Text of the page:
Rising poverty and persistent unemployment have become more prominent in suburbs over the past decade. In fact, the Great Recession hit suburbs as hard as cities and currently there are more poor people living in the suburbs of our largest metropolitan areas than in the central cities of those metros. Despite these significant changes in the spatial distribution of poverty, relatively little research has explored what might be driving recent shifts in the geography of poverty and what these shifts might mean for social welfare policy. To begin to fill these gaps, this project poses several research questions about the changing geography of poverty in the wake of the Great Recession and its implications for the safety net:
Suburbs were home to a large and fast-growing poor population in the 2000s, yet few of the suburban communities studied have a social services infrastructure in place to address the challenges of increasing poverty. The Great Recession has exacerbated this gap between demand and capacity in the suburbs, as nonprofit social service providers have been increasingly asked to help rising numbers of low-income families but with tighter budgets and fewer resources. This project and initial report for the Brookings Institution assess the challenges that rising suburban poverty poses for local safety nets and community-based organizations.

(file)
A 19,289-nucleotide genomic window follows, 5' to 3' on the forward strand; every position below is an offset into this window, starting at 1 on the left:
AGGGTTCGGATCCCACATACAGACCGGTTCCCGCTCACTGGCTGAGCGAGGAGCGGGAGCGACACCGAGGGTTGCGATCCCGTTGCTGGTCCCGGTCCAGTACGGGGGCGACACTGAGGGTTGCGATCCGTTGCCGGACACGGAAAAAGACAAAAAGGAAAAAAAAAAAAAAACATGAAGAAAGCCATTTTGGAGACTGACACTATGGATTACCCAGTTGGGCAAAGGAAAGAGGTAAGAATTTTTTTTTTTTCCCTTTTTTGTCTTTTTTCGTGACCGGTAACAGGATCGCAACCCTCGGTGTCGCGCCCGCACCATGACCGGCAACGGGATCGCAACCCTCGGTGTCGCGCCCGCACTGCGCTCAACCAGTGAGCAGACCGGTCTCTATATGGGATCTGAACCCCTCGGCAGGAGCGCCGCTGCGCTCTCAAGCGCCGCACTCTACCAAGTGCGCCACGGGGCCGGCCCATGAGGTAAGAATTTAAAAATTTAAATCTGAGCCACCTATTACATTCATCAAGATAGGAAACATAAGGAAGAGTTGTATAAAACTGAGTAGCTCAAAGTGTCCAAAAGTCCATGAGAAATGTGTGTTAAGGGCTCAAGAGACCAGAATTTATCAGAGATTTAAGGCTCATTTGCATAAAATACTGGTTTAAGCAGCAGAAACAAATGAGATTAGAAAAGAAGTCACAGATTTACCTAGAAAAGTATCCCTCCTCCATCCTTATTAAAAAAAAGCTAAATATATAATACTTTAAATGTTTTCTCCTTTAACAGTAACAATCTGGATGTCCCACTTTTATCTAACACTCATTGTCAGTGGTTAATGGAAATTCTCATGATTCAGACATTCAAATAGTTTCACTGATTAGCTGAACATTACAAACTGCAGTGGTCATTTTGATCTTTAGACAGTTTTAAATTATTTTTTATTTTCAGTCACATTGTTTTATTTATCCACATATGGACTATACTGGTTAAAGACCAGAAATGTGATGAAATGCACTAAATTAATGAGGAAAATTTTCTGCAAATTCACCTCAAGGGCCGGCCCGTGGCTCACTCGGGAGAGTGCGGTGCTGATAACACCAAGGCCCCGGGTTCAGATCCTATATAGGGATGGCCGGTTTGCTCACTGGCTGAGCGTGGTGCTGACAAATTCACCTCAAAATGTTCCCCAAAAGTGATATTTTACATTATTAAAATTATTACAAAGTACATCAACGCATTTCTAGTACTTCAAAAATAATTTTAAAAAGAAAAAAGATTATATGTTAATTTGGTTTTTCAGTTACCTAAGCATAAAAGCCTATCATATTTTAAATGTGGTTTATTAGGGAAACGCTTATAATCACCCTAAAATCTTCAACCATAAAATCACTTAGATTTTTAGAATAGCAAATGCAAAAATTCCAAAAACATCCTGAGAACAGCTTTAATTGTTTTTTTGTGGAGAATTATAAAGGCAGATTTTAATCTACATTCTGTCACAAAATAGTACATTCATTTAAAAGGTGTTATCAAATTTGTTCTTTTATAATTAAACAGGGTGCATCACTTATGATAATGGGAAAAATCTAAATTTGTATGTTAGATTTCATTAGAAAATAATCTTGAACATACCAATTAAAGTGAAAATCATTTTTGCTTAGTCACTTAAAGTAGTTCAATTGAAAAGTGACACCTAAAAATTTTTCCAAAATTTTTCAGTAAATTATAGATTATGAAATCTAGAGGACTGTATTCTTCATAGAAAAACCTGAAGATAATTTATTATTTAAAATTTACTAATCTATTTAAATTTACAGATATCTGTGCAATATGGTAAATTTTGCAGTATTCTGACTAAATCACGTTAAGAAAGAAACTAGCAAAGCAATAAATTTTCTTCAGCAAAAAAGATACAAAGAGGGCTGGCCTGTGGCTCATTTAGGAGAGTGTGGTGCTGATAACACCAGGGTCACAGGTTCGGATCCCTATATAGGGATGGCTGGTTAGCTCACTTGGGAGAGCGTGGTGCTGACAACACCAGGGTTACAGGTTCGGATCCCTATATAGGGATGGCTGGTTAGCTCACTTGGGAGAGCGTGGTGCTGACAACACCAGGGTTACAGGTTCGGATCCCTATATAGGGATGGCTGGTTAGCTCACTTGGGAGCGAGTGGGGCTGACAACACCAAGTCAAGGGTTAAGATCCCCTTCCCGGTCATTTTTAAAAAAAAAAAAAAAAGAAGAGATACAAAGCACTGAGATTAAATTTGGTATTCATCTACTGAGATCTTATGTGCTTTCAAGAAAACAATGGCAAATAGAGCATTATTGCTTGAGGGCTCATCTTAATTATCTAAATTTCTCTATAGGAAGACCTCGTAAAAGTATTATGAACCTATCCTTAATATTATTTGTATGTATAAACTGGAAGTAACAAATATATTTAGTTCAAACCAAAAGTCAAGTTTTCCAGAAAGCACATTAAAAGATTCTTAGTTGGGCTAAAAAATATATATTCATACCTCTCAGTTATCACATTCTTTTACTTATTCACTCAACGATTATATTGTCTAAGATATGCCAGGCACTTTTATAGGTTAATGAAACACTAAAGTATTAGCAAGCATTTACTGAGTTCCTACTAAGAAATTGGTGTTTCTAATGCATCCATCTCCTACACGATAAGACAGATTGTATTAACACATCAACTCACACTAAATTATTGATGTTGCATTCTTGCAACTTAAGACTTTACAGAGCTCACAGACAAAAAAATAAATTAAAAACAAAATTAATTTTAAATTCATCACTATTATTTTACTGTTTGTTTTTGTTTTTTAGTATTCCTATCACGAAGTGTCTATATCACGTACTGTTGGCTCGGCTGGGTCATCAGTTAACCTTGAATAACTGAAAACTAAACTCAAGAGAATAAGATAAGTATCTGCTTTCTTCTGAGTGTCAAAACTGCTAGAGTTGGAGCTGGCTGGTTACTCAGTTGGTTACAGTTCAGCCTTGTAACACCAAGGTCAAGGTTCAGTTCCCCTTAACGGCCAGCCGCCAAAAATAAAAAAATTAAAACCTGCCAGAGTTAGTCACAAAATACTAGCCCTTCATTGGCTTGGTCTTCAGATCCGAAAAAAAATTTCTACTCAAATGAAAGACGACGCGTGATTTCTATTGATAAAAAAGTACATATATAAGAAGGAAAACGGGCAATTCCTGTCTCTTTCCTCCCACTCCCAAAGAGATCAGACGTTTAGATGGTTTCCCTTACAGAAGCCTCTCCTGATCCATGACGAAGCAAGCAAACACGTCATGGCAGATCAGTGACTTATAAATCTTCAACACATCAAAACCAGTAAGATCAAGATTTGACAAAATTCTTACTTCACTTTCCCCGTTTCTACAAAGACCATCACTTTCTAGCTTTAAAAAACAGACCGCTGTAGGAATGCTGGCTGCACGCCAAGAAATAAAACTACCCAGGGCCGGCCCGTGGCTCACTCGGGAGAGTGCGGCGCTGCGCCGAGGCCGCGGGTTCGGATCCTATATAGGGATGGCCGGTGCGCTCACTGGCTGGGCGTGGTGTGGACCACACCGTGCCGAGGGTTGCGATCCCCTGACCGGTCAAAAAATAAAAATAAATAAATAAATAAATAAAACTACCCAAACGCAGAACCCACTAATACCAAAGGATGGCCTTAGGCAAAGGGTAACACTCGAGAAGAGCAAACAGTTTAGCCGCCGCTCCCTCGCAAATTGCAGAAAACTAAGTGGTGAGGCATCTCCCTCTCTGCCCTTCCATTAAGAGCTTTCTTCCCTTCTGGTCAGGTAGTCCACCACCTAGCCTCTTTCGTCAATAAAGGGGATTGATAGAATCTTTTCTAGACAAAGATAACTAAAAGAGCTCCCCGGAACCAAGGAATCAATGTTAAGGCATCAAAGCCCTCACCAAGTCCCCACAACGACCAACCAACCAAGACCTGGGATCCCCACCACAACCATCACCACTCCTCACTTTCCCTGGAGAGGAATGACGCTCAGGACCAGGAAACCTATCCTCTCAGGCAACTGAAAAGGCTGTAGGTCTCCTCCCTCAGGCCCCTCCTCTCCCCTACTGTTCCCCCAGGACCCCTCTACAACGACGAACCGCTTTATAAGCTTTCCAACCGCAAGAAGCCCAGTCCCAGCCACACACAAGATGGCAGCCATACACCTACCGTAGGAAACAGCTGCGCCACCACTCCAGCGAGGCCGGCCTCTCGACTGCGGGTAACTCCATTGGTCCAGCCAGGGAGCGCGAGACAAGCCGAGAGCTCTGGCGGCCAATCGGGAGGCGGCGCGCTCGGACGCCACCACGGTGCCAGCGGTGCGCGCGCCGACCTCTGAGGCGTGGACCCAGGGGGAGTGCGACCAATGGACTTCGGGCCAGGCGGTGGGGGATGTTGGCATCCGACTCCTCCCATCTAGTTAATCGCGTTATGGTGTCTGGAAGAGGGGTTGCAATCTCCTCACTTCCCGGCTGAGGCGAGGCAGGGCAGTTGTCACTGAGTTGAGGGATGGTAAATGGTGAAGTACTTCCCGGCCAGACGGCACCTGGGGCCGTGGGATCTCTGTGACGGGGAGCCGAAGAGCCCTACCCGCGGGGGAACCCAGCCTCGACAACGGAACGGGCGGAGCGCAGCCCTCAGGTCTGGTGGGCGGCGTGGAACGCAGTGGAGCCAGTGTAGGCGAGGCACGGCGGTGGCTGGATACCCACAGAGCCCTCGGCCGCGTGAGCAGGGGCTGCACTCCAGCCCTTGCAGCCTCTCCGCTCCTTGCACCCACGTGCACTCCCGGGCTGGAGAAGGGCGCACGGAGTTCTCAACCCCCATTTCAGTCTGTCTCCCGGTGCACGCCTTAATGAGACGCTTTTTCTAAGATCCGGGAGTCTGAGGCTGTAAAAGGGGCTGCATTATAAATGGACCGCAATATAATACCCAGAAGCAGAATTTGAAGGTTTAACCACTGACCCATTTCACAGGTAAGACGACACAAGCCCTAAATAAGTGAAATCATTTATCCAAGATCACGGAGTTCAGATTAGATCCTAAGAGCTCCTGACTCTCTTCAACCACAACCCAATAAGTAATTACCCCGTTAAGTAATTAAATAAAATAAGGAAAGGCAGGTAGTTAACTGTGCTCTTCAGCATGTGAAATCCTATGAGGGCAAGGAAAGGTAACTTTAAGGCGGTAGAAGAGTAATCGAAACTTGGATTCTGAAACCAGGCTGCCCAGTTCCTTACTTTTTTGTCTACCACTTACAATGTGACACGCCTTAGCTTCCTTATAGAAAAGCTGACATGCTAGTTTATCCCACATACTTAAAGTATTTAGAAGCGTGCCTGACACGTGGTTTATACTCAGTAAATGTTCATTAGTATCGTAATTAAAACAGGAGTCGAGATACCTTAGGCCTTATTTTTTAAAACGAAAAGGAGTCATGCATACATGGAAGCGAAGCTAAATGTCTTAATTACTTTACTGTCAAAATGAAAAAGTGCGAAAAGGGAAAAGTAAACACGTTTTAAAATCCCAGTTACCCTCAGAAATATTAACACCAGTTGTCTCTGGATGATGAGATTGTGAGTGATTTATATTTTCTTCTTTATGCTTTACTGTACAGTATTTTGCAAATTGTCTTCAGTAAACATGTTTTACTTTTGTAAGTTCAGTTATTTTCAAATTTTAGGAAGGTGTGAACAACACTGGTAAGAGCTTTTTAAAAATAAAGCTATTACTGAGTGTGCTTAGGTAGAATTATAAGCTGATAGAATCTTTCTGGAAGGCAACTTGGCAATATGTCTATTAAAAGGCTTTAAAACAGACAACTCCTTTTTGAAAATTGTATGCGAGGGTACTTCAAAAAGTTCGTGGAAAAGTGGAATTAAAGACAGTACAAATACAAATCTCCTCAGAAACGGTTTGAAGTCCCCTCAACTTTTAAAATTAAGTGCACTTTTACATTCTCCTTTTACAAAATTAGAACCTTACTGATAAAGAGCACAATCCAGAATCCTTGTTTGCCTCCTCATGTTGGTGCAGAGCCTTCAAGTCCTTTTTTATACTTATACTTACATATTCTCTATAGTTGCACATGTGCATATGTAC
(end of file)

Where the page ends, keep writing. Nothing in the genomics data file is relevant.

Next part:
Although cash and in-kind safety net assistance programs such as Temporary Assistance for Needy Families (TANF), Supplemental Nutrition Assistance Program (SNAP), and Unemployment Insurance (UI) provide benefits for millions in the aftermath of the Great Recession, formal private support from charitable nonprofit organizations and informal private social support help families experiencing job loss and housing problems cope with hardship. This project focuses on: